OK, let’s break down the details of our favorite wine pairings for Gruyère cheese. My original round of testing was all done with a medium Gruyère cheese from Wegman’s. I figured that was a pretty representative example of a Gruyerè cheese you’d be likely to pick up at a store in the United States.
McGrail Family Chardonnay
The 2021 McGrail Family Chardonnay (14.2% ABV, $32) was probably my favorite pairing for Gruyere cheese during our recent round of testing. I had this bottle as part of our recent exploration of Livermore Valley wines.
While the McGrail Chardonnay does have some of the classic California Chardonnay profile, such as butter and creaminess, I was struck by the freshness of this Chardonnay. In particular, the tropical fruit really came through in my tasting of the Chardonnay.
The creaminess of the Chard had good body to go with the Gruyere cheese, and the fresh fruit notes were a refreshing counterpoint to the dry, nutty aspects of the cheese.
While the McGrail Chardonnay worked particularly well with the cheese, I would think most good quality Chardonnays would work well with Gruyere. I’m going to have to test a White Burgundy soon — in addition to simply being a fan, Burgundy isn’t too far from Gruyere, Switzerland.
For more about this wine and Livermore Valley Wines in general, check out my winemaker interview with Mark Clarin, from McGrail Vineyards. We also liked this Chardonnay with our slow cooker pulled pork recipe!
As shown in the photo at the top of the article, we tried the McGrail Merlot as well as the Chardonnay with the Gruyere cheese. It’s a nice Merlot, but I definitely prefer the Chardonnay with the cheese.
Farmhouse Red Blend
The Farmhouse California Red Blend ($12) was my favorite red wine pairing for Gruyere cheese during our testing. This is a blend from Cline, comprised primarily of Zinfandel and Syrah, with a small amount of other red grapes.
The Farmhouse red is fruit froward with low acidity, qualities that I found made for a pleasing pairing with Gruyere. I found the higher acid wines, by contrast, didn’t play well with the dryness of the cheese.
The 2022 Dracaena Cordyline Rosé (12.4% ABV, $26) from Paso Robles is a 50 / 50 blend of Tempranillo and Grenache. This is a flavorful, medium-bodied rosé with with melon fruit. We enjoyed it on one of our first porch sipping evenings of the spring!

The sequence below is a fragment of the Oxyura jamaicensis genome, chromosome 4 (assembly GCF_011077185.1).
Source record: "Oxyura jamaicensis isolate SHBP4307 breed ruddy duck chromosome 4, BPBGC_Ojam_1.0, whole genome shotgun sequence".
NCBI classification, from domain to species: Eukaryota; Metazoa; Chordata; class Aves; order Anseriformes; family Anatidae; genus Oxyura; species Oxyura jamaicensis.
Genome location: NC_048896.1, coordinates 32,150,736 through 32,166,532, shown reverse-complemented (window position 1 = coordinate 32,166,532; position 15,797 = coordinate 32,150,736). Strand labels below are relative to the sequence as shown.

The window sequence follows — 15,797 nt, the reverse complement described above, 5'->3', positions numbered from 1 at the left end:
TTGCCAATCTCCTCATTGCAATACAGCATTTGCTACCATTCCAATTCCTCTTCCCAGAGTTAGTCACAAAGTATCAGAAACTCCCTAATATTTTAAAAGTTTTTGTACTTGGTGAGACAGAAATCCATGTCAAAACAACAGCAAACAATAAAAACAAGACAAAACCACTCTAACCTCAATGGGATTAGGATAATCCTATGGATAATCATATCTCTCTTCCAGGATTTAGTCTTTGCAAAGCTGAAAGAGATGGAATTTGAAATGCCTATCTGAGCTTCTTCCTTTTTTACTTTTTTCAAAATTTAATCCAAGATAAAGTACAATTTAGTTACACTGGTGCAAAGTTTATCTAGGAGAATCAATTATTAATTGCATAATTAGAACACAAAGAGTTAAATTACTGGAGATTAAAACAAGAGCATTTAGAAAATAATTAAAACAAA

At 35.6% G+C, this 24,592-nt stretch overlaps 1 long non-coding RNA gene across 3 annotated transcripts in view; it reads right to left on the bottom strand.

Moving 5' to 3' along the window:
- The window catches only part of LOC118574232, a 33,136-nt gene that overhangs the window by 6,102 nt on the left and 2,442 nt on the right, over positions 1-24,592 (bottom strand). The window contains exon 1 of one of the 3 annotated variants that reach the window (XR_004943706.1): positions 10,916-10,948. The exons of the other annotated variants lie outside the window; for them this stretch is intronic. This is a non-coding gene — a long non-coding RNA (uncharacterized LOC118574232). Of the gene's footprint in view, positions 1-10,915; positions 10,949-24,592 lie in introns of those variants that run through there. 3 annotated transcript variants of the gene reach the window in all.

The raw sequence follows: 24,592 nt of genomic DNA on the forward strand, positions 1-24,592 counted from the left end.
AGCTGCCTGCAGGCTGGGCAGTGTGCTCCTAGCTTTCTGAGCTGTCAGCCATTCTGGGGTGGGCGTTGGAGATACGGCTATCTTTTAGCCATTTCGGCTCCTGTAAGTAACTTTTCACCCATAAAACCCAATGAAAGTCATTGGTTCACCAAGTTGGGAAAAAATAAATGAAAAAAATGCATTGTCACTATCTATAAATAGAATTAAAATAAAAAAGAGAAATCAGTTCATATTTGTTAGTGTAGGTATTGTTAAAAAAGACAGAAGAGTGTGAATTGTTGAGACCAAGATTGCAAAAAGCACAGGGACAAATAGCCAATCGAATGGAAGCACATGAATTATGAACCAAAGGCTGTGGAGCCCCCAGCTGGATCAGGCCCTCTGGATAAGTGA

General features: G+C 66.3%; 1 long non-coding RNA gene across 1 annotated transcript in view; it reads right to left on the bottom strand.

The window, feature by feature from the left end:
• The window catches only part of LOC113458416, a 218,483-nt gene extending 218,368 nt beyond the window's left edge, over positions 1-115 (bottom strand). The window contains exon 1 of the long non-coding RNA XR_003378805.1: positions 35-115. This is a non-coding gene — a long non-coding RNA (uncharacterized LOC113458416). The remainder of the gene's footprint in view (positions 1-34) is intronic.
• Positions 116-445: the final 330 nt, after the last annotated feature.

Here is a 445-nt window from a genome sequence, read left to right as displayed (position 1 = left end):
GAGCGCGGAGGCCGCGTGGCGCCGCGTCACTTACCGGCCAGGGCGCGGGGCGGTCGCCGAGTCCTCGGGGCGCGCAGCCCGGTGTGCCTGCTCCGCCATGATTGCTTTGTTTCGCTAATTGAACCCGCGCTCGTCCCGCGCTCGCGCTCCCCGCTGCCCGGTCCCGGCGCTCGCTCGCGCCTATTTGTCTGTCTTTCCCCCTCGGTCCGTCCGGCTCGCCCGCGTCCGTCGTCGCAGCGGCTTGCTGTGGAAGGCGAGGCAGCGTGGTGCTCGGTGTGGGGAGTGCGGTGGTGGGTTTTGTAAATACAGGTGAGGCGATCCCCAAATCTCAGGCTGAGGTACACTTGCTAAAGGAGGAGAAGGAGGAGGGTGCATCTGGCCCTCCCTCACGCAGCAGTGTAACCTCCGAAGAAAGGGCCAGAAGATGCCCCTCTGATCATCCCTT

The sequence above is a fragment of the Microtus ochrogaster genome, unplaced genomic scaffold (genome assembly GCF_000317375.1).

This rosé pairing worked pretty well with the Gruyere, but next time I do the pairing, a bit of prosciutto on the cheese plate will make it even better! I would say medium to full bodied rosés can work well with a Gruyere cheese plate, but some charcuterie and /or perhaps some olives makes that rosé pairing option event better.
Graves Sauvignon Blanc
We had a chance to try the 2022 Château Langlet Graves Sauvignon Blanc ($23, 13.5% ABV, complimentary sample provided) with a plate that included some Gruyere as well as prosciutto wrapped asparagus. I got peach and citrus on the nose, with lemon zest and acidity on the palate.
This White Bordeaux (100% Sauvignon) from the Graves region worked pretty well with the Gruyere. But I have to say, it worked even better with the asparagus / prosciutto combo! The Chateau Langlet also was very good paired with our ground pork and cabbage recipe!
More pairing wine and cheese articles
Be sure to check out these other wine and cheese pairing articles from the Wine Pairing Weekend group!
- A Grenache Mutant and a Grilled Halloumi Salad by Culinary Cam
- Bitto and Wines from Valtellina by Avvinare
- Franco-American Wine and Cheese Pairings That Span The Globe by ENOFYLZ Wine Blog
- Gruyere Cheese Wine Pairing by Cooking Chat
- In praise of Manchego cheese and Navarra wine by My Full Wine Glass
- Italian Wines with Italian Cheeses and Fontina Gnocchi by Wine Predator… Gwendolyn Alley
- Looking for the Perfect Turkish Wine and Cheese Pairing by The Quirky Cork
- Triple Aged Cheddar Cheeseburger and a Bottle of Cabernet by A Day in the Life on the Farm
And some other wine and cheese articles here on Cooking Chat: